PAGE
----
Over the course of a 50-year professional career, Buffett collected just one top-10 pop hit: “Margaritaville,” a marimba-laced, tequila-soaked paean to kicking back on the beach in the aftermath of a breakup, which rose to No. 8 on the national charts.
But Buffett’s boozy, punny, often marijuana-scented variety of tropical good-time music struck an abiding chord with an army of enthusiastic fans, who dubbed themselves “parrotheads” in reference to the colorful avian headgear they sported at the musician’s sold-out concerts.
Analyzing the enduring appeal of Buffett’s music, Christopher Ashley, director of the 2017 jukebox musical “Escape to Margaritaville,” said, “There is a celebratory bacchanalian quality but also a real strain of sadness in those songs. I think his songs have a real philosophical commitment to finding joy now, being as now is the only moment… Don’t postpone joy. Embrace it. Grab it. I think that’s profound and a great message to send in a world as joy-challenged as this one.”
His biggest latter-day singles were collaborations that found success on the country singles charts. A duet with Alan Jackson, “It’s Five O’Clock Somewhere,” was No. 1 nationally in 2003, garnering a CMA Award as vocal event of the year. A 2004 version of Hank Williams’ “Hey Good Lookin’,” cut with Jackson, Clint Black, Kenny Chesney, Toby Keith, George Strait, rose to No. 8. In 2011, he reached No. 1 again alongside the Zac Brown Band on “Knee Deep.”
New York Times, “Jimmy Buffett, Roguish Bard of Island Escapism, Is Dead at 76“
Jimmy Buffett, the singer, songwriter, author, sailor and entrepreneur whose roguish brand of island escapism on hits like “Margaritaville” and “Cheeseburger in Paradise” made him something of a latter-day folk hero, especially among his devoted following of so-called Parrot Heads, died on Friday. He was 76.
Peopled with pirates, smugglers, beach bums and barflies, Mr. Buffett’s genial, self-deprecating songs conjured a world of sun, salt water and nonstop parties animated by the calypso country-rock of his limber Coral Reefer Band. His live shows abounded with singalong anthems and festive tropical iconography, making him a perennial draw on the summer concert circuit, where he built an ardent fan base akin to the Grateful Dead’s Deadheads.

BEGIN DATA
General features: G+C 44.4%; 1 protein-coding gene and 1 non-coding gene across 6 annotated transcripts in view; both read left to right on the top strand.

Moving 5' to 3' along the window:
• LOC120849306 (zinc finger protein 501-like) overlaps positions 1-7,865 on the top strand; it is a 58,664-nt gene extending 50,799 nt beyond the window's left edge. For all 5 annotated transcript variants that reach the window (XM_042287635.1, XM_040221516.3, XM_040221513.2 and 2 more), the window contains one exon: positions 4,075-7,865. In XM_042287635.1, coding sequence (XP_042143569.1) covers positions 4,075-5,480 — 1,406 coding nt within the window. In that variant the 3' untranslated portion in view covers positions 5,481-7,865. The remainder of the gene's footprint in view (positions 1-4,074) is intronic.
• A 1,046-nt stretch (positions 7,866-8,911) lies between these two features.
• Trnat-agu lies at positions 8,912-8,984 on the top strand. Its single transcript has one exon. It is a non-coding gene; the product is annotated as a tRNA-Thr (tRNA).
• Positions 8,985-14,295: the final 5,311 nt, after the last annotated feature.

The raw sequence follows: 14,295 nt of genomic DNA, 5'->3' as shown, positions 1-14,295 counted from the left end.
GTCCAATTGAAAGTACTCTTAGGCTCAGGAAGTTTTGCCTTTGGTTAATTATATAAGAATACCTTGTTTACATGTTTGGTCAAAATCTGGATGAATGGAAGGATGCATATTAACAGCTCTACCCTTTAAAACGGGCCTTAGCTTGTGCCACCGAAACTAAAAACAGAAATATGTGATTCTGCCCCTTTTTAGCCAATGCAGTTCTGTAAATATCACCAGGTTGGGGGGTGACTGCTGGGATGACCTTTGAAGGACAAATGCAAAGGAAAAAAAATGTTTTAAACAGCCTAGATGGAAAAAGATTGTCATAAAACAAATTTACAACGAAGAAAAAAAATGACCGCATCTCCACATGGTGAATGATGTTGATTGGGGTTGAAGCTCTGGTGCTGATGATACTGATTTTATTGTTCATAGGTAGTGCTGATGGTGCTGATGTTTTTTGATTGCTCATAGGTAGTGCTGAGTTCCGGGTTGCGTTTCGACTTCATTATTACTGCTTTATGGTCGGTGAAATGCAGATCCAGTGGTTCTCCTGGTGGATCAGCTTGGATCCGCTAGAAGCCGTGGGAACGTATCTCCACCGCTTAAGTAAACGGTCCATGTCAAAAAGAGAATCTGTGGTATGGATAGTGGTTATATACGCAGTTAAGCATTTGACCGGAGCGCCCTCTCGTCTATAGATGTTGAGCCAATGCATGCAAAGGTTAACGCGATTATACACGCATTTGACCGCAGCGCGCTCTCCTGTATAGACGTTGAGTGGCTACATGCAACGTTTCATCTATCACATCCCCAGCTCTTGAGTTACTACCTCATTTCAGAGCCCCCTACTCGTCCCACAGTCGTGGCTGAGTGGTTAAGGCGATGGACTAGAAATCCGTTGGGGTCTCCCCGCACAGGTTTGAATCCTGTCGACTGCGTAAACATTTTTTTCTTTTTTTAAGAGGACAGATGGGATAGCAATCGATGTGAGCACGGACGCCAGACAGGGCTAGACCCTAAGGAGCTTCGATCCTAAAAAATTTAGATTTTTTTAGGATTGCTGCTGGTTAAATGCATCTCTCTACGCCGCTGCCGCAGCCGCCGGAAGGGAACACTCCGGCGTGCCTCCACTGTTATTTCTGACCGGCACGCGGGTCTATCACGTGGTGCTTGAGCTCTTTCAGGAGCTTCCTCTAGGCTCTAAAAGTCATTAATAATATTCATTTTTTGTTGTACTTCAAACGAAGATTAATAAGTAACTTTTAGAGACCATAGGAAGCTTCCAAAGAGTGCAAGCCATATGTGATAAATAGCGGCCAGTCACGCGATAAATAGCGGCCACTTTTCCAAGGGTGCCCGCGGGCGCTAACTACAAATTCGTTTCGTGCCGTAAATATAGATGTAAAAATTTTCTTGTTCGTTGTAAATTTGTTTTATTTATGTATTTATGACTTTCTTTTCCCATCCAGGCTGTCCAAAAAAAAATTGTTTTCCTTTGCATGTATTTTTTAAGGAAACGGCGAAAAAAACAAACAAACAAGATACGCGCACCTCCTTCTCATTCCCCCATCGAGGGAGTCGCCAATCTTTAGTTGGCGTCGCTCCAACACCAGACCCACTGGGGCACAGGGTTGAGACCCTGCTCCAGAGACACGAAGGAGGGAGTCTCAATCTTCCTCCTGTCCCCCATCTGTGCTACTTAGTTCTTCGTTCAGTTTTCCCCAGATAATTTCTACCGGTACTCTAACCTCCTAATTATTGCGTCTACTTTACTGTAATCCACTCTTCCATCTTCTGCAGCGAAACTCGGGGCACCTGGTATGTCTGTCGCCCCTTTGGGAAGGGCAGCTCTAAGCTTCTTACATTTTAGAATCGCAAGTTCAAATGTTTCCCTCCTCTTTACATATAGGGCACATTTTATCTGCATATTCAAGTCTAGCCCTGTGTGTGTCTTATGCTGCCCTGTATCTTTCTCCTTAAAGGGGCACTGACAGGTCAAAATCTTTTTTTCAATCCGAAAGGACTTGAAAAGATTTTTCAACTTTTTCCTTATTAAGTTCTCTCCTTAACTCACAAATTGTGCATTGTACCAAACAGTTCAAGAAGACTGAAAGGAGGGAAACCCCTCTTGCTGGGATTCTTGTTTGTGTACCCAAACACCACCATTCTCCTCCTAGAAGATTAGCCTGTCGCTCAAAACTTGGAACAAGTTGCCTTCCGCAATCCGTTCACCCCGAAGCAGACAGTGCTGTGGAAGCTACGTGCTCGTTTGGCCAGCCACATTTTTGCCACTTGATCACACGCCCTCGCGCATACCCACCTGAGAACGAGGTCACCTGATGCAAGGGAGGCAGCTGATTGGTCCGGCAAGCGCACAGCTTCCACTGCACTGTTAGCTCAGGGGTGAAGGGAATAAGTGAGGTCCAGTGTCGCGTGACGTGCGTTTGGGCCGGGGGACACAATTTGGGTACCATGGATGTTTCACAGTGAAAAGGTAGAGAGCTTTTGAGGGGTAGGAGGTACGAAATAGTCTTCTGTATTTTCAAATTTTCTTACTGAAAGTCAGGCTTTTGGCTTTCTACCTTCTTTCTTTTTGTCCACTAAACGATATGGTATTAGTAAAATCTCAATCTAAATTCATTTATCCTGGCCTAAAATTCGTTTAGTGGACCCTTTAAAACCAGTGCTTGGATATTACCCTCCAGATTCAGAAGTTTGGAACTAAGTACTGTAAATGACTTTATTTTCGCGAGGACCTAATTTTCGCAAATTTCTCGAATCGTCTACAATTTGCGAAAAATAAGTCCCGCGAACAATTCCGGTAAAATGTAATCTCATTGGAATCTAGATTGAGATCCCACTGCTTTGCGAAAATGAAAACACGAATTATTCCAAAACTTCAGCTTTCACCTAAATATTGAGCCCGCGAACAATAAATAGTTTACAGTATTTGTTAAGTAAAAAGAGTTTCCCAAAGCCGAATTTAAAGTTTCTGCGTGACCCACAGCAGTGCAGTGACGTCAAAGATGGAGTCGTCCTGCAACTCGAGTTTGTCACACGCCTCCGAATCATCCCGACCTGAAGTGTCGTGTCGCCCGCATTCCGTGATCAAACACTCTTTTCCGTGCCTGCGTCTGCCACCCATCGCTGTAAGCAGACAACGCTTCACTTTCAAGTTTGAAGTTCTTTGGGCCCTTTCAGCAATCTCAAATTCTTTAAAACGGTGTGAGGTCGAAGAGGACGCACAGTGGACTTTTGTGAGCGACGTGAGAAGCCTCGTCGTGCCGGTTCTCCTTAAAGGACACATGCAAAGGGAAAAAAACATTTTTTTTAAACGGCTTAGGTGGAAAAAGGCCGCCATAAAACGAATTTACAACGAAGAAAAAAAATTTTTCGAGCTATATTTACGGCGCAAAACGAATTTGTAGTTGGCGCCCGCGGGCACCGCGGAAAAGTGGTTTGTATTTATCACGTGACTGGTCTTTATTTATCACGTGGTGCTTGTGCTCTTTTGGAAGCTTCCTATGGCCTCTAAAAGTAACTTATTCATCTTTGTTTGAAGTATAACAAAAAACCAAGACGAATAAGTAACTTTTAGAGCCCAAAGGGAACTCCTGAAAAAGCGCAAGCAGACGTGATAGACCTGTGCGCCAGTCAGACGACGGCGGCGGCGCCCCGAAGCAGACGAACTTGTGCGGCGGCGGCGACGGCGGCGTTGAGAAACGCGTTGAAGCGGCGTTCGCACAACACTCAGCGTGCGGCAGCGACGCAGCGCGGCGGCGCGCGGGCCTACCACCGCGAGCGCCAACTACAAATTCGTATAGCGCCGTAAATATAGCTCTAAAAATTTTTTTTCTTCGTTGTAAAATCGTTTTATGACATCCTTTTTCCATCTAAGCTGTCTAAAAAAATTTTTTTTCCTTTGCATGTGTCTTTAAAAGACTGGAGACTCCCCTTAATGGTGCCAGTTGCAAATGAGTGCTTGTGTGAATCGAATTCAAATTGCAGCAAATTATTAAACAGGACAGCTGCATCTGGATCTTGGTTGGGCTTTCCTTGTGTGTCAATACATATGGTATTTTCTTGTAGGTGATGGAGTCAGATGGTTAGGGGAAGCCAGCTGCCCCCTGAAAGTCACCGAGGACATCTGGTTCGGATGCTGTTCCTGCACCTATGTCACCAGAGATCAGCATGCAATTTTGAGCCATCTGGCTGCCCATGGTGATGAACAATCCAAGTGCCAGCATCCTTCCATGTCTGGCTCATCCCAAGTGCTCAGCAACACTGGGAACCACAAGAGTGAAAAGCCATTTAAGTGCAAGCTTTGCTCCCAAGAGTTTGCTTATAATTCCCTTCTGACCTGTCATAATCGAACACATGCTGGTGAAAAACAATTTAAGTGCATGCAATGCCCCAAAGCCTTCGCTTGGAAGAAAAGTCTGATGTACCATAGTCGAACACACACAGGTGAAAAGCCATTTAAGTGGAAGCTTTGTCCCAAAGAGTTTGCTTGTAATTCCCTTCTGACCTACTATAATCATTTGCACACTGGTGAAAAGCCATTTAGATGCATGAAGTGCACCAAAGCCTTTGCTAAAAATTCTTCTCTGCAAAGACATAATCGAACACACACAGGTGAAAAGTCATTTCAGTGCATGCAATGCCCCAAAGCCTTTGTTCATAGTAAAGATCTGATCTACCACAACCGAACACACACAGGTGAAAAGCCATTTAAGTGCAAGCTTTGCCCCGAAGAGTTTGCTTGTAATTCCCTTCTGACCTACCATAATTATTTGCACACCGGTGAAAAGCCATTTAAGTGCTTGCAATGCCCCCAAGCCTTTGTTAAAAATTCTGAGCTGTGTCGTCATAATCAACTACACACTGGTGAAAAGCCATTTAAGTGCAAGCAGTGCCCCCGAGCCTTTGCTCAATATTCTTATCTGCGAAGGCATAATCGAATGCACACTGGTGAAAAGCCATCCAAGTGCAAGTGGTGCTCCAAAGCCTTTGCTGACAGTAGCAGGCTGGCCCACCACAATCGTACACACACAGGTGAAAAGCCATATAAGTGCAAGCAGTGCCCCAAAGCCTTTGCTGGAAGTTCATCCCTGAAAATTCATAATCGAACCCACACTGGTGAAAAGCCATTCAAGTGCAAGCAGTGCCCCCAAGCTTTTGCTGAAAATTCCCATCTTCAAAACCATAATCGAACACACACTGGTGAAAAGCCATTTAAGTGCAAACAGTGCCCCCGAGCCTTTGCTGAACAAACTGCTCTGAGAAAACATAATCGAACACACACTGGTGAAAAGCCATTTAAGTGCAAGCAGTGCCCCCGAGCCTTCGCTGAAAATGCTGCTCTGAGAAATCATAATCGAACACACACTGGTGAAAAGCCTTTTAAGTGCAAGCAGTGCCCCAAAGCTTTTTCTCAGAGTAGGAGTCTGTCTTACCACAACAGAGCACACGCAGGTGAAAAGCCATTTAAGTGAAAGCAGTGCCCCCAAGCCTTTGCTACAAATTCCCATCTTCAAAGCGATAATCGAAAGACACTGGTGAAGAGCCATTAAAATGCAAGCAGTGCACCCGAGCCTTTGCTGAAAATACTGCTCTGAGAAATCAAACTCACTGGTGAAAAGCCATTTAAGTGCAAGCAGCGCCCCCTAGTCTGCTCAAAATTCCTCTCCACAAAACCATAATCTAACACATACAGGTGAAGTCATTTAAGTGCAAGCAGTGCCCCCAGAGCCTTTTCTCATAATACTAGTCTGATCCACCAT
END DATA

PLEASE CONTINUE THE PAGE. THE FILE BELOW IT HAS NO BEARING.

Mr. Buffett’s music was often described as “Gulf and western” — a play on the name of the conglomerate Gulf & Western, the former parent of Paramount Pictures, as well as nod to his fusion of laid-back twang and island-themed lyrics.
His songs tended to be of two main types: wistful ballads like “Come Monday” and “A Pirate Looks at Forty” and clever up-tempo numbers like “Cheeseburger in Paradise.” Some were both, like “Son of a Son of a Sailor,” a 1978 homage to Mr. Buffett’s seafaring grandfather, written with the producer Norbert Putnam.
“If Mr. Buffett is a pirate, to borrow one of his favorite images, it is hardly because of his days palling around with dope smugglers in the Caribbean,” the critic Anthony DeCurtis wrote in a 1999 essay for The New York Times. “He is a pirate in the way that Bill Gates and Donald Trump have styled themselves, as plundering rebels, visionary artists of the deal, not bound by the societal restrictions meant for smaller, more careful men.”
Mr. Buffett was also an accomplished author; he was one of only six writers, along with the likes of Ernest Hemingway, John Steinbeck and William Styron, to top both The Times’s fiction and nonfiction best-seller lists. By the time he wrote “Tales From Margaritaville” (1989), the first of his three No. 1 best sellers, he had abandoned the hedonistic lifestyle he once embraced.
“I could wind up like a lot of my friends did, burned out or dead, or redirect the energy,” he told The Washington Post in 1989. “I’m not old, but I’m getting older. That period of my life is over. It was fun — all that hard drinking, hard drugging. No apologies.”